Our leaders need to hear how much we support art… and how art supports us.
|Ocean Park Beach Erosion, by Carol L. Douglas
On Monday morning, I will drag David Blanchard out at 6:30 AM to ride with me to Augusta. Dave is the organizer of the new Knox County Art Society and one of nine regional coordinators for Plein Air Painters of Maine (PAPME). He’s coming with me to the first Arts + Culture Day
to show our legislators just how much the arts mean to our state.
You don’t have to get up that early, but I’d like it if you’d join us. The event runs from 9 AM to 11:30 AM at the Maine State House Hall of Flags. It’s free and open to the public, and there’s lots of free parking in the area.
This is a new legislature and a new administration, and we want them to know how seriously we support art, and how art supports us. It’s an opportunity to strengthen relationships between arts leaders and public officials and to discuss cultural policy here in our state. Your voice and your face, are needed.
|Clary Hill Blueberry Barrens, by Carol L. Douglas
But all work and no play makes Jack a dull boy. There will be performances and presentations through the program, and many cultural organizations from across the state will be represented.
I’ll be there representing plein air painting. PAPME has about 600 members, about three-quarters of whom are Maine residents. The majority show and sell their work in commercial galleries, festivals and plein air events.
Members meet weekly in different locations around the state to paint. There are no dues and no activity requirements. Currently, there are nine chapters statewide. More are always welcome.
There are around 150 commercial art galleries in the state of Maine. The painters dotting the landscape and the galleries that represent them are key attractions to visitors to our state.
|Sea Fog, by Carol L. Douglas
Arts and culture are a recognized regional development driver, one that Maine has exploited successfully. Rockland is a great success story, but it’s not the only one. Too often, public officials think of art as a luxury, but it’s serious business. The arts in America contribute more than $800 billion a year to our economy. That’s around 4% of our Gross Domestic Product (GDP).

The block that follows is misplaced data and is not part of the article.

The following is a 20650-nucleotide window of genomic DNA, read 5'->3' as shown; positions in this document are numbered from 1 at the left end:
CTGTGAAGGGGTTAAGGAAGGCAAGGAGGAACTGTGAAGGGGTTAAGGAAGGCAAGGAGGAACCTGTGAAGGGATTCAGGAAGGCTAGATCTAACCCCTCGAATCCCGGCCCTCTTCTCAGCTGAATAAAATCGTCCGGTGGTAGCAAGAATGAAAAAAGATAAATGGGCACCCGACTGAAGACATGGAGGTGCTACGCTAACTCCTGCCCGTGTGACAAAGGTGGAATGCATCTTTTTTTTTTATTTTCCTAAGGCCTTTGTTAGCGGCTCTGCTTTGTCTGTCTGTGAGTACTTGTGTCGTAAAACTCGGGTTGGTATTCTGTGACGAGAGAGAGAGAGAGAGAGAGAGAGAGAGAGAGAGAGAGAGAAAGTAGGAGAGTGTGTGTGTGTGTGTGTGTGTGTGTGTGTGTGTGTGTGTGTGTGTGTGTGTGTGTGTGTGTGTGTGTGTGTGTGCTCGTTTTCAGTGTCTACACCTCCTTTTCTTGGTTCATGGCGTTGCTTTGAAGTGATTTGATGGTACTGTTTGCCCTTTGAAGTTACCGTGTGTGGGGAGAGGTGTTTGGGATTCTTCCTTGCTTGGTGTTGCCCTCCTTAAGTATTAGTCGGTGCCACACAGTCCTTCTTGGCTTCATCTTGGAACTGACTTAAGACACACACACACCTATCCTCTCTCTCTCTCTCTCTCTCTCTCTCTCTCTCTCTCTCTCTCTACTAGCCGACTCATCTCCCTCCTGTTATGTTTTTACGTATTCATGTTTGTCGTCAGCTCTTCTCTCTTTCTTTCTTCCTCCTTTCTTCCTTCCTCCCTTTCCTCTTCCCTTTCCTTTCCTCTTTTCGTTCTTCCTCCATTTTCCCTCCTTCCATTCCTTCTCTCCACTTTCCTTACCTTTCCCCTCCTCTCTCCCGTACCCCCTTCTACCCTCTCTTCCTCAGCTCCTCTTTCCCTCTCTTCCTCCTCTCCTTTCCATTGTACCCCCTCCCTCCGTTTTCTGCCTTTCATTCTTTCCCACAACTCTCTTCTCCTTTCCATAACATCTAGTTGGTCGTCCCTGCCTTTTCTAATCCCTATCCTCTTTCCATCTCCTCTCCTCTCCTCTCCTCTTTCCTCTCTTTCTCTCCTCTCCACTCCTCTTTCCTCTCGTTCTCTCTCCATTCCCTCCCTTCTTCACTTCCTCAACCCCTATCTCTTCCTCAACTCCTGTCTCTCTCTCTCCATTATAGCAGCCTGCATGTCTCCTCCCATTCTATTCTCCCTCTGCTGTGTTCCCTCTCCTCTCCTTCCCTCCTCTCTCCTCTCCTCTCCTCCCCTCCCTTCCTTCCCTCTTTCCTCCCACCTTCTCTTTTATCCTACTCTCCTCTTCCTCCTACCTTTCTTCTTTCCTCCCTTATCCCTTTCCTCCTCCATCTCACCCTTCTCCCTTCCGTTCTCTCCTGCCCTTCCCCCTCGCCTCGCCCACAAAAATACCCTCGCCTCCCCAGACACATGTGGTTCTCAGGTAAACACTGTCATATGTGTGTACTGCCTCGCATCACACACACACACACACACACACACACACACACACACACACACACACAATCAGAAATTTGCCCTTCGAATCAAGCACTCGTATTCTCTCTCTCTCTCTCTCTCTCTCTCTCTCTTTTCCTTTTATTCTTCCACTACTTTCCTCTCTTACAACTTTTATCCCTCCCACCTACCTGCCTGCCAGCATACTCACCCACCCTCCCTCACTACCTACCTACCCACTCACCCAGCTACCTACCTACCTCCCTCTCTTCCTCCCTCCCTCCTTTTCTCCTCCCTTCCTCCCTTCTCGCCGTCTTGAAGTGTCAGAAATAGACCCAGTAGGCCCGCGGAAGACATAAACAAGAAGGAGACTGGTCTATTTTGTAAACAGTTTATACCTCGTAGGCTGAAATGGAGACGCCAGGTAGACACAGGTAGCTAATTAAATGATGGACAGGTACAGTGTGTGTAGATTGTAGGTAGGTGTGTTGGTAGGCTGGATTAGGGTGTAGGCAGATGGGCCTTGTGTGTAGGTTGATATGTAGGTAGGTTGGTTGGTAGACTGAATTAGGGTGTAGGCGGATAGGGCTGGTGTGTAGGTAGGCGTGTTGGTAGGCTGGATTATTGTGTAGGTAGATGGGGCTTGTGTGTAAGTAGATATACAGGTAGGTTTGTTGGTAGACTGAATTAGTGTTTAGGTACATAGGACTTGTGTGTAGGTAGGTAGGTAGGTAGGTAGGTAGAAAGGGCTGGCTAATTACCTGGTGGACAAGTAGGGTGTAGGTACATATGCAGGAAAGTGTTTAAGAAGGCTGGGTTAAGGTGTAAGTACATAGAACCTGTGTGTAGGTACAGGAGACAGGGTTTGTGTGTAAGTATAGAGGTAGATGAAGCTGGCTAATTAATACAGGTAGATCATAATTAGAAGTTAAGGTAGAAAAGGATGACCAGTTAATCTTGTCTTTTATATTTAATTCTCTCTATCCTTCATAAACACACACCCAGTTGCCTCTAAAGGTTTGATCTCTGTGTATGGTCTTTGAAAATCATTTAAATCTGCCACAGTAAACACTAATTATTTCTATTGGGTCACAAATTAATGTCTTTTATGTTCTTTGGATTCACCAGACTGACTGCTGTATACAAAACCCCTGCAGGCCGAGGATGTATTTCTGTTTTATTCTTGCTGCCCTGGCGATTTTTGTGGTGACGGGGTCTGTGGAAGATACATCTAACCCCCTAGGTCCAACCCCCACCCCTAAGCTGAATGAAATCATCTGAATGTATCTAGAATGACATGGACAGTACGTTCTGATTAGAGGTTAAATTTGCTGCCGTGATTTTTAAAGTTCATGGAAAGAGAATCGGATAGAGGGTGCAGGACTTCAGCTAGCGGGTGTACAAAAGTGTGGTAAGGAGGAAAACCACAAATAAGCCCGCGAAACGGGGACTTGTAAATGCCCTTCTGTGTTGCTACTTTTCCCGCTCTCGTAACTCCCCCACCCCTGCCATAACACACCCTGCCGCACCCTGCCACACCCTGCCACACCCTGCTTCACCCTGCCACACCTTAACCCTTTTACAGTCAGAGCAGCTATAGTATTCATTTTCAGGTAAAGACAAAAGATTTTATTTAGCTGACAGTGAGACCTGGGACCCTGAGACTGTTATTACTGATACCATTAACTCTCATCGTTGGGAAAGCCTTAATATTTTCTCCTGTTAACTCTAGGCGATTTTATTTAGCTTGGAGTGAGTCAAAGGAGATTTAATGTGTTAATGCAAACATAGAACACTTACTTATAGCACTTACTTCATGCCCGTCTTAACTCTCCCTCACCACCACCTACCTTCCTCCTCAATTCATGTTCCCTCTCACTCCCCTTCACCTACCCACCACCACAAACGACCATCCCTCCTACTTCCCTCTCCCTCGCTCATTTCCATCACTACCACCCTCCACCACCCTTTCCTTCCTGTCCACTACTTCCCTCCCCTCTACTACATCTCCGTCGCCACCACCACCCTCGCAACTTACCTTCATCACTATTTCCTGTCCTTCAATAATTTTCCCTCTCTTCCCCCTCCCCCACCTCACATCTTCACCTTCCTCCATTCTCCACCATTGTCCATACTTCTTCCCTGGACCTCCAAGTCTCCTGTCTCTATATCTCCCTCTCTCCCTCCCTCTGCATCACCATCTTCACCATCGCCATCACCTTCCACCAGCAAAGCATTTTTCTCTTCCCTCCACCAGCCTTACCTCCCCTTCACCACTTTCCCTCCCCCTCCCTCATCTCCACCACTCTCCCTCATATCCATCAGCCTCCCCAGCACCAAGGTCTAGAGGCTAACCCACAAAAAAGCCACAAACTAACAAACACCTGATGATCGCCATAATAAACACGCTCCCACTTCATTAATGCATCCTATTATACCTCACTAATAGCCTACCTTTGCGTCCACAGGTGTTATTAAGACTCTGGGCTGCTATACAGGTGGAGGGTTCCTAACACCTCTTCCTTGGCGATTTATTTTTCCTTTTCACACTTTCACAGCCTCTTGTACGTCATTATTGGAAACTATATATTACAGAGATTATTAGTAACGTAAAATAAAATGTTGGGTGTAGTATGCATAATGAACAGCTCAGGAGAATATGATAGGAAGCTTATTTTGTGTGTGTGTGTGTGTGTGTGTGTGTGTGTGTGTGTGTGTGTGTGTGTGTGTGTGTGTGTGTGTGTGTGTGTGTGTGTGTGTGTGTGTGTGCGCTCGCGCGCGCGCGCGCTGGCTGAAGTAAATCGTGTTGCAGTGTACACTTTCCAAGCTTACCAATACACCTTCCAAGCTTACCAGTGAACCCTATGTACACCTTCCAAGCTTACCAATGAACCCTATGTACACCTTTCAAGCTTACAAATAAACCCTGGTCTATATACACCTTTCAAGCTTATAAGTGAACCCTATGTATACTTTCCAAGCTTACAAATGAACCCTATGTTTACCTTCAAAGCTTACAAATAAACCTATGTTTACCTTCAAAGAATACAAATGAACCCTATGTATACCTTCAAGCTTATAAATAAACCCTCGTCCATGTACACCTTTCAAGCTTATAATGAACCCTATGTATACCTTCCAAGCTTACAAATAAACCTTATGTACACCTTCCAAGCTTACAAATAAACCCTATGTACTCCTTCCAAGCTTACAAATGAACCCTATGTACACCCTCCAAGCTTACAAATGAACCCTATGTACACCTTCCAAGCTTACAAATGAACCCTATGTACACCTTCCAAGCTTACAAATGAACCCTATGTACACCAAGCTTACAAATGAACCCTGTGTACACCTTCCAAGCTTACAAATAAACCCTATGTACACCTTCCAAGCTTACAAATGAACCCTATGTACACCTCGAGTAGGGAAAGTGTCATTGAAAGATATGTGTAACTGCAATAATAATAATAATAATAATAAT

There is a myth that artists congregate in big cities. These may have the highest density of artists, but many artists are attracted to rural living, especially in Maine. Artists like affordable housing, vibrant art scenes, educated communities, and access to markets for their art.
Because art is handmade, it is tied to the place it’s created. That means art can’t be outsourced. An artist is unlikely to leave for another state because the Economic Development people offer him a better deal.
If you’re an artist, a fan of art, or someone interested in economic development, your presence on Monday is vital.
|Snow at higher elevations, by Carol L. Douglas
The State House is located on the corners of Capitol and State Streets in Augusta. The west entrance, facing the Cross Office Building, is open to the public.
To get there from I-95 get off at exit 109 and travel east on route 202 (Western Avenue). Continue to the first rotary where you take the first possible right turn onto State Street. Proceed to the traffic light where you will see the State House in front of you on the right. Turn right at the light onto Capitol Street for access to parking behind the Cross Office Building or in the Sewall Street garage. Parking may also be available south of the State House, behind the State Library, Archives and Museum building.